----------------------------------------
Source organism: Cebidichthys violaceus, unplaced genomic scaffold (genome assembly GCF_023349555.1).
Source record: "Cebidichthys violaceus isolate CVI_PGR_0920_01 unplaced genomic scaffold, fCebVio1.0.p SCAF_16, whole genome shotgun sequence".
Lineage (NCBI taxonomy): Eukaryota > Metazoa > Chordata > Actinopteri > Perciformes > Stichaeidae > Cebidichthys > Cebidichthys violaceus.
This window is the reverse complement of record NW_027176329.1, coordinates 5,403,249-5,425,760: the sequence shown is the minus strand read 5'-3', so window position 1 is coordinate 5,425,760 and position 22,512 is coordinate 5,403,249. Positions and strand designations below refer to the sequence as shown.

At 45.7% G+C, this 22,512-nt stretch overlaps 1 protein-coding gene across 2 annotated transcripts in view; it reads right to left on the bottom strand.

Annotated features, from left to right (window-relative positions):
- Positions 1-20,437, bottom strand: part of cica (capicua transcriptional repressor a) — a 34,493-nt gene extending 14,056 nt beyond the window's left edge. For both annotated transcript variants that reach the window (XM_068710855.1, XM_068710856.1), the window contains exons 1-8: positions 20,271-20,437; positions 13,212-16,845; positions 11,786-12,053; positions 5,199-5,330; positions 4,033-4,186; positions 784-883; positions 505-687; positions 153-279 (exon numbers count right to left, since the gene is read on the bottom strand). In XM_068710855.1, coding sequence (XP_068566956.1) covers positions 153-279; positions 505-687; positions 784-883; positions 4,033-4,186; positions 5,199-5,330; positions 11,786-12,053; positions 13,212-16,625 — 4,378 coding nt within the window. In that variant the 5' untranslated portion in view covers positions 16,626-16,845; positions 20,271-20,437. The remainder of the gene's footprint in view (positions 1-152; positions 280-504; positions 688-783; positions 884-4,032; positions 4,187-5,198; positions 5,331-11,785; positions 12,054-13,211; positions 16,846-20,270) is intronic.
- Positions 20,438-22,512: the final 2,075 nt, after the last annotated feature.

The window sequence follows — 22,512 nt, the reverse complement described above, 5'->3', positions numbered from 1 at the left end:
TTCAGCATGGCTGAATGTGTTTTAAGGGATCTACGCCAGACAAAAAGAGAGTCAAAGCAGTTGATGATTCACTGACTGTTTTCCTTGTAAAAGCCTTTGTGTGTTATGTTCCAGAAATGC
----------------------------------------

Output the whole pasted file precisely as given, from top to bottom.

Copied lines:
Source organism: Cebidichthys violaceus, unplaced genomic scaffold (genome assembly GCF_023349555.1).
Source record: "Cebidichthys violaceus isolate CVI_PGR_0920_01 unplaced genomic scaffold, fCebVio1.0.p SCAF_16, whole genome shotgun sequence".
Lineage (NCBI taxonomy): Eukaryota > Metazoa > Chordata > Actinopteri > Perciformes > Stichaeidae > Cebidichthys > Cebidichthys violaceus.
This window is the reverse complement of record NW_027176329.1, coordinates 5,403,249-5,425,760: the sequence shown is the minus strand read 5'-3', so window position 1 is coordinate 5,425,760 and position 22,512 is coordinate 5,403,249. Positions and strand designations below refer to the sequence as shown.

At 45.7% G+C, this 22,512-nt stretch overlaps 1 protein-coding gene across 2 annotated transcripts in view; it reads right to left on the bottom strand.

Annotated features, from left to right (window-relative positions):
- Positions 1-20,437, bottom strand: part of cica (capicua transcriptional repressor a) — a 34,493-nt gene extending 14,056 nt beyond the window's left edge. For both annotated transcript variants that reach the window (XM_068710855.1, XM_068710856.1), the window contains exons 1-8: positions 20,271-20,437; positions 13,212-16,845; positions 11,786-12,053; positions 5,199-5,330; positions 4,033-4,186; positions 784-883; positions 505-687; positions 153-279 (exon numbers count right to left, since the gene is read on the bottom strand). In XM_068710855.1, coding sequence (XP_068566956.1) covers positions 153-279; positions 505-687; positions 784-883; positions 4,033-4,186; positions 5,199-5,330; positions 11,786-12,053; positions 13,212-16,625 — 4,378 coding nt within the window. In that variant the 5' untranslated portion in view covers positions 16,626-16,845; positions 20,271-20,437. The remainder of the gene's footprint in view (positions 1-152; positions 280-504; positions 688-783; positions 884-4,032; positions 4,187-5,198; positions 5,331-11,785; positions 12,054-13,211; positions 16,846-20,270) is intronic.
- Positions 20,438-22,512: the final 2,075 nt, after the last annotated feature.

The window sequence follows — 22,512 nt, the reverse complement described above, 5'->3', positions numbered from 1 at the left end:
TTCAGCATGGCTGAATGTGTTTTAAGGGATCTACGCCAGACAAAAAGAGAGTCAAAGCAGTTGATGATTCACTGACTGTTTTCCTTGTAAAAGCCTTTGTGTGTTATGTTCCAGAAATGC